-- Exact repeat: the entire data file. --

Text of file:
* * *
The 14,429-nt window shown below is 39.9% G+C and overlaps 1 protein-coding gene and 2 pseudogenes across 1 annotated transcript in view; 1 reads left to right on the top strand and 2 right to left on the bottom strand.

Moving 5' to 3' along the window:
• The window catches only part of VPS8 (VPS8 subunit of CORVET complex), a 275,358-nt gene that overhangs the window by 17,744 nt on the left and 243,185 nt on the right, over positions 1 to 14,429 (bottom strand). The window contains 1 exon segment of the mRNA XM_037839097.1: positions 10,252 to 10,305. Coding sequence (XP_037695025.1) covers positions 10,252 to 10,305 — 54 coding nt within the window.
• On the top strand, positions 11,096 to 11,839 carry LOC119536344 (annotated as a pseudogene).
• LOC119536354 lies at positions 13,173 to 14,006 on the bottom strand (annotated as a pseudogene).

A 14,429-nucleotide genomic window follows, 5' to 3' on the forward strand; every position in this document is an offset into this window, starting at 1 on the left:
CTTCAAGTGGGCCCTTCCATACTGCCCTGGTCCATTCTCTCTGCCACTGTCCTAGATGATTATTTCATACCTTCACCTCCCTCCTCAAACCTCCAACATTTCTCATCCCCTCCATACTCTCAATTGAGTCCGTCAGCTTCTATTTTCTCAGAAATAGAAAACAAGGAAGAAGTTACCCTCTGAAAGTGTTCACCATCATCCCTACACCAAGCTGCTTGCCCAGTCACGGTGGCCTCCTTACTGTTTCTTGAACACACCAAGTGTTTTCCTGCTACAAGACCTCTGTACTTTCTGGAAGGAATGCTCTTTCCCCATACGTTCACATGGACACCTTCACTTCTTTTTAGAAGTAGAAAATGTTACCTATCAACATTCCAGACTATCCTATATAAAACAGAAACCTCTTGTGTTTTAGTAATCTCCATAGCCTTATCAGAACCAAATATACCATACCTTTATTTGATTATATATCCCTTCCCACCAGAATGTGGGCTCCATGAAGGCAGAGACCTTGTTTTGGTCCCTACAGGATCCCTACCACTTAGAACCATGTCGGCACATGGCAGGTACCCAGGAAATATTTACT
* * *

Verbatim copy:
The 14,429-nt window shown below is 39.9% G+C and overlaps 1 protein-coding gene and 2 pseudogenes across 1 annotated transcript in view; 1 reads left to right on the top strand and 2 right to left on the bottom strand.

Moving 5' to 3' along the window:
• The window catches only part of VPS8 (VPS8 subunit of CORVET complex), a 275,358-nt gene that overhangs the window by 17,744 nt on the left and 243,185 nt on the right, over positions 1 to 14,429 (bottom strand). The window contains 1 exon segment of the mRNA XM_037839097.1: positions 10,252 to 10,305. Coding sequence (XP_037695025.1) covers positions 10,252 to 10,305 — 54 coding nt within the window.
• On the top strand, positions 11,096 to 11,839 carry LOC119536344 (annotated as a pseudogene).
• LOC119536354 lies at positions 13,173 to 14,006 on the bottom strand (annotated as a pseudogene).

A 14,429-nucleotide genomic window follows, 5' to 3' on the forward strand; every position in this document is an offset into this window, starting at 1 on the left:
CTTCAAGTGGGCCCTTCCATACTGCCCTGGTCCATTCTCTCTGCCACTGTCCTAGATGATTATTTCATACCTTCACCTCCCTCCTCAAACCTCCAACATTTCTCATCCCCTCCATACTCTCAATTGAGTCCGTCAGCTTCTATTTTCTCAGAAATAGAAAACAAGGAAGAAGTTACCCTCTGAAAGTGTTCACCATCATCCCTACACCAAGCTGCTTGCCCAGTCACGGTGGCCTCCTTACTGTTTCTTGAACACACCAAGTGTTTTCCTGCTACAAGACCTCTGTACTTTCTGGAAGGAATGCTCTTTCCCCATACGTTCACATGGACACCTTCACTTCTTTTTAGAAGTAGAAAATGTTACCTATCAACATTCCAGACTATCCTATATAAAACAGAAACCTCTTGTGTTTTAGTAATCTCCATAGCCTTATCAGAACCAAATATACCATACCTTTATTTGATTATATATCCCTTCCCACCAGAATGTGGGCTCCATGAAGGCAGAGACCTTGTTTTGGTCCCTACAGGATCCCTACCACTTAGAACCATGTCGGCACATGGCAGGTACCCAGGAAATATTTACT